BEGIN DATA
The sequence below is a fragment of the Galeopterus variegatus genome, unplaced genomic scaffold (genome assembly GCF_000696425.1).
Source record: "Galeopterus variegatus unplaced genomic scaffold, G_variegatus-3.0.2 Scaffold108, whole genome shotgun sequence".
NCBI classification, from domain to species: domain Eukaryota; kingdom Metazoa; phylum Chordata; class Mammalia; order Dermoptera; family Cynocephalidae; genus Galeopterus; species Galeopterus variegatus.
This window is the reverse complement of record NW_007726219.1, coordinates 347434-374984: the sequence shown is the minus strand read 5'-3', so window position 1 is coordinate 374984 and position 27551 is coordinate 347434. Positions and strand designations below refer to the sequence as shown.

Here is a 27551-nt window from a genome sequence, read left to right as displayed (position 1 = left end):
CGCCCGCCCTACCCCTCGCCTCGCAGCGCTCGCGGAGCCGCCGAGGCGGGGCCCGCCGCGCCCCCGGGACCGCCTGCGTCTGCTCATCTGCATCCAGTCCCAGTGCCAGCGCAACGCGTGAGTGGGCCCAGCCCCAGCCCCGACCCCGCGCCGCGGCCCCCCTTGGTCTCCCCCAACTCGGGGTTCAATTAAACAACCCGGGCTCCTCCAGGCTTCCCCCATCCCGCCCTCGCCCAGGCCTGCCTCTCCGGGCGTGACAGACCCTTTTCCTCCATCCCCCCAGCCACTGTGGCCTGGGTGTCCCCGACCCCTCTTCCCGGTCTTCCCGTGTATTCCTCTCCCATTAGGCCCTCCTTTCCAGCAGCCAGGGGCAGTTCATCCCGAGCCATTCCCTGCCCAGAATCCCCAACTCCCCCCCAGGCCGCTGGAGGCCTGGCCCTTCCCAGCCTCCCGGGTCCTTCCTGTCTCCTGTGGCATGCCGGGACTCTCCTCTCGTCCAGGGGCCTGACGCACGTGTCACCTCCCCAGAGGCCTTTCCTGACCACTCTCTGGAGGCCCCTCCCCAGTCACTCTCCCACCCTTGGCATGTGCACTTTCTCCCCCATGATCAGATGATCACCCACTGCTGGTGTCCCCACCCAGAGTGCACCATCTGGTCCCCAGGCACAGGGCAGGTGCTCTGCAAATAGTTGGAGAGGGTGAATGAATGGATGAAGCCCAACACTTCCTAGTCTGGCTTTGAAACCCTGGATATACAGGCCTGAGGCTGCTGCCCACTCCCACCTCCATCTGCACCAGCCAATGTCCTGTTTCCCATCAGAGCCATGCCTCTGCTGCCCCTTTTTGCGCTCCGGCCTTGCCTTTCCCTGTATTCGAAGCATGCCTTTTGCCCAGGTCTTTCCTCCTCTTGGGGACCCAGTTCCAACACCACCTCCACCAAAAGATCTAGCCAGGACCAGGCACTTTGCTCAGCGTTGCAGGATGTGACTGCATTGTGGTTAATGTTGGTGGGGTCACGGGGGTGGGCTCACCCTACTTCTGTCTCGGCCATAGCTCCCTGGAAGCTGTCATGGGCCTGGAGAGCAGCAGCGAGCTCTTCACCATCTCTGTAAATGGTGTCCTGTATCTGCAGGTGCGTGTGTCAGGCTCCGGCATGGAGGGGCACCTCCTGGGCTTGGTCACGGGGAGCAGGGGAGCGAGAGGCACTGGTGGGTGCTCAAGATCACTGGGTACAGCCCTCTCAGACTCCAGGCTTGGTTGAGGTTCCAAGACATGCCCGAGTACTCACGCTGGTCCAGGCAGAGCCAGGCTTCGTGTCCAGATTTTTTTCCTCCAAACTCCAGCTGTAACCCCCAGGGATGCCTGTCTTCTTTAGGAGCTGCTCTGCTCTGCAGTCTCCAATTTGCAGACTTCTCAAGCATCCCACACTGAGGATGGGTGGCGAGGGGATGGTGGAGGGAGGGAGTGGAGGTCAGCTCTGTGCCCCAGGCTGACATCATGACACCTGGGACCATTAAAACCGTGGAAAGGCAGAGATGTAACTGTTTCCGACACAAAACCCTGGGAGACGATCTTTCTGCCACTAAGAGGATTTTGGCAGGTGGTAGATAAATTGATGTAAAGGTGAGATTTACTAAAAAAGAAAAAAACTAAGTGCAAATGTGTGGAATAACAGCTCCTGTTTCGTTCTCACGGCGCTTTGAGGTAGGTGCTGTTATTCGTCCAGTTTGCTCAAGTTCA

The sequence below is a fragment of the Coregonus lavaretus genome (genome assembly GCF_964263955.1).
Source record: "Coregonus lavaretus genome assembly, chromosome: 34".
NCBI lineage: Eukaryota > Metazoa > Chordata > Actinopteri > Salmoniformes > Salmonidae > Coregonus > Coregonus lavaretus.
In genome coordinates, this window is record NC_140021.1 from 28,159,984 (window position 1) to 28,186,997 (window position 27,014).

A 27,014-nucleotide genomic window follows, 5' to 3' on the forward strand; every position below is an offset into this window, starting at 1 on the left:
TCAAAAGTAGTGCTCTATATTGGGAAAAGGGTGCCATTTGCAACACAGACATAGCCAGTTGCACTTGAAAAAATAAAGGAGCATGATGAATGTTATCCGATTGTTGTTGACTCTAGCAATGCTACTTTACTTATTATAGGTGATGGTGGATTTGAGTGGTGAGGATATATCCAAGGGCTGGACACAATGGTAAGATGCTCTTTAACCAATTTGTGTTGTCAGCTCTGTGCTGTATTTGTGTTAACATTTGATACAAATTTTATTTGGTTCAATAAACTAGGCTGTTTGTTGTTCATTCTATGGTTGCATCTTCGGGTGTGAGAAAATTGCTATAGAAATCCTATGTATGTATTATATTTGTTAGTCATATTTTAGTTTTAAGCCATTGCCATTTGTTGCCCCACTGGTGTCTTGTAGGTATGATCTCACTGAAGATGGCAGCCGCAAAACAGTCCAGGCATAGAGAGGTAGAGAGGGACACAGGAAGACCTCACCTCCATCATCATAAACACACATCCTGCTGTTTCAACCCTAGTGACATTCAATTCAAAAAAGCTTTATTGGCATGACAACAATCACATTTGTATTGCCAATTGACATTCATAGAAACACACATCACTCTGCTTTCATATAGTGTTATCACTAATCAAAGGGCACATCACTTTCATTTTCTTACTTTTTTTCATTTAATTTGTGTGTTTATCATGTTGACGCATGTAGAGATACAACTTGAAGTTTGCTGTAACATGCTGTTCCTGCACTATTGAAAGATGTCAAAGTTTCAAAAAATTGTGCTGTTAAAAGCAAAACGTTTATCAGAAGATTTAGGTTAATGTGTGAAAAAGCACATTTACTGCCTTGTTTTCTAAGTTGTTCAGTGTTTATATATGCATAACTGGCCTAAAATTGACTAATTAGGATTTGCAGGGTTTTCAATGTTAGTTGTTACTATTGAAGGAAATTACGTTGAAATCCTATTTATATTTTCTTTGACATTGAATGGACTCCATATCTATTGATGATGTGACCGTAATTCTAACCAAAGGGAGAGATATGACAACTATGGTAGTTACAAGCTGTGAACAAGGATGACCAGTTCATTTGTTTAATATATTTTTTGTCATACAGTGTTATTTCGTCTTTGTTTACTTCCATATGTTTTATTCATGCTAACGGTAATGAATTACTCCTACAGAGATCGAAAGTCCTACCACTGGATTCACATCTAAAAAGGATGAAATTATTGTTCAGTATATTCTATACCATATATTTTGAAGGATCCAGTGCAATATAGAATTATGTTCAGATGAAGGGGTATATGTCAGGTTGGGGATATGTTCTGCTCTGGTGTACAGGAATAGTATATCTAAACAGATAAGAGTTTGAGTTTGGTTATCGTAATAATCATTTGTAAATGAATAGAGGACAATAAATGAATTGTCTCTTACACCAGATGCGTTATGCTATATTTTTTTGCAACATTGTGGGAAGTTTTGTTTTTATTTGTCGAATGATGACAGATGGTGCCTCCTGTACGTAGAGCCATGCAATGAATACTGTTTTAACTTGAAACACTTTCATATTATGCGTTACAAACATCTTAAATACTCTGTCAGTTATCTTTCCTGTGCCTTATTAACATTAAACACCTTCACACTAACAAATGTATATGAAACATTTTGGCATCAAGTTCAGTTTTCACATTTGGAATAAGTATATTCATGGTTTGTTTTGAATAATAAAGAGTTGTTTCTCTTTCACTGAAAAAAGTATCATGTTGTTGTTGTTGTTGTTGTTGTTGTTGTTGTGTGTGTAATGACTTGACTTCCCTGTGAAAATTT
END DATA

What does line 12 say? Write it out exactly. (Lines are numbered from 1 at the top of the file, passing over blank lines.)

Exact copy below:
TCAAAAGTAGTGCTCTATATTGGGAAAAGGGTGCCATTTGCAACACAGACATAGCCAGTTGCACTTGAAAAAATAAAGGAGCATGATGAATGTTATCCGATTGTTGTTGACTCTAGCAATGCTACTTTACTTATTATAGGTGATGGTGGATTTGAGTGGTGAGGATATATCCAAGGGCTGGACACAATGGTAAGATGCTCTTTAACCAATTTGTGTTGTCAGCTCTGTGCTGTATTTGTGTTAACATTTGATACAAATTTTATTTGGTTCAATAAACTAGGCTGTTTGTTGTTCATTCTATGGTTGCATCTTCGGGTGTGAGAAAATTGCTATAGAAATCCTATGTATGTATTATATTTGTTAGTCATATTTTAGTTTTAAGCCATTGCCATTTGTTGCCCCACTGGTGTCTTGTAGGTATGATCTCACTGAAGATGGCAGCCGCAAAACAGTCCAGGCATAGAGAGGTAGAGAGGGACACAGGAAGACCTCACCTCCATCATCATAAACACACATCCTGCTGTTTCAACCCTAGTGACATTCAATTCAAAAAAGCTTTATTGGCATGACAACAATCACATTTGTATTGCCAATTGACATTCATAGAAACACACATCACTCTGCTTTCATATAGTGTTATCACTAATCAAAGGGCACATCACTTTCATTTTCTTACTTTTTTTCATTTAATTTGTGTGTTTATCATGTTGACGCATGTAGAGATACAACTTGAAGTTTGCTGTAACATGCTGTTCCTGCACTATTGAAAGATGTCAAAGTTTCAAAAAATTGTGCTGTTAAAAGCAAAACGTTTATCAGAAGATTTAGGTTAATGTGTGAAAAAGCACATTTACTGCCTTGTTTTCTAAGTTGTTCAGTGTTTATATATGCATAACTGGCCTAAAATTGACTAATTAGGATTTGCAGGGTTTTCAATGTTAGTTGTTACTATTGAAGGAAATTACGTTGAAATCCTATTTATATTTTCTTTGACATTGAATGGACTCCATATCTATTGATGATGTGACCGTAATTCTAACCAAAGGGAGAGATATGACAACTATGGTAGTTACAAGCTGTGAACAAGGATGACCAGTTCATTTGTTTAATATATTTTTTGTCATACAGTGTTATTTCGTCTTTGTTTACTTCCATATGTTTTATTCATGCTAACGGTAATGAATTACTCCTACAGAGATCGAAAGTCCTACCACTGGATTCACATCTAAAAAGGATGAAATTATTGTTCAGTATATTCTATACCATATATTTTGAAGGATCCAGTGCAATATAGAATTATGTTCAGATGAAGGGGTATATGTCAGGTTGGGGATATGTTCTGCTCTGGTGTACAGGAATAGTATATCTAAACAGATAAGAGTTTGAGTTTGGTTATCGTAATAATCATTTGTAAATGAATAGAGGACAATAAATGAATTGTCTCTTACACCAGATGCGTTATGCTATATTTTTTTGCAACATTGTGGGAAGTTTTGTTTTTATTTGTCGAATGATGACAGATGGTGCCTCCTGTACGTAGAGCCATGCAATGAATACTGTTTTAACTTGAAACACTTTCATATTATGCGTTACAAACATCTTAAATACTCTGTCAGTTATCTTTCCTGTGCCTTATTAACATTAAACACCTTCACACTAACAAATGTATATGAAACATTTTGGCATCAAGTTCAGTTTTCACATTTGGAATAAGTATATTCATGGTTTGTTTTGAATAATAAAGAGTTGTTTCTCTTTCACTGAAAAAAGTATCATGTTGTTGTTGTTGTTGTTGTTGTTGTTGTTGTGTGTGTAATGACTTGACTTCCCTGTGAAAATTT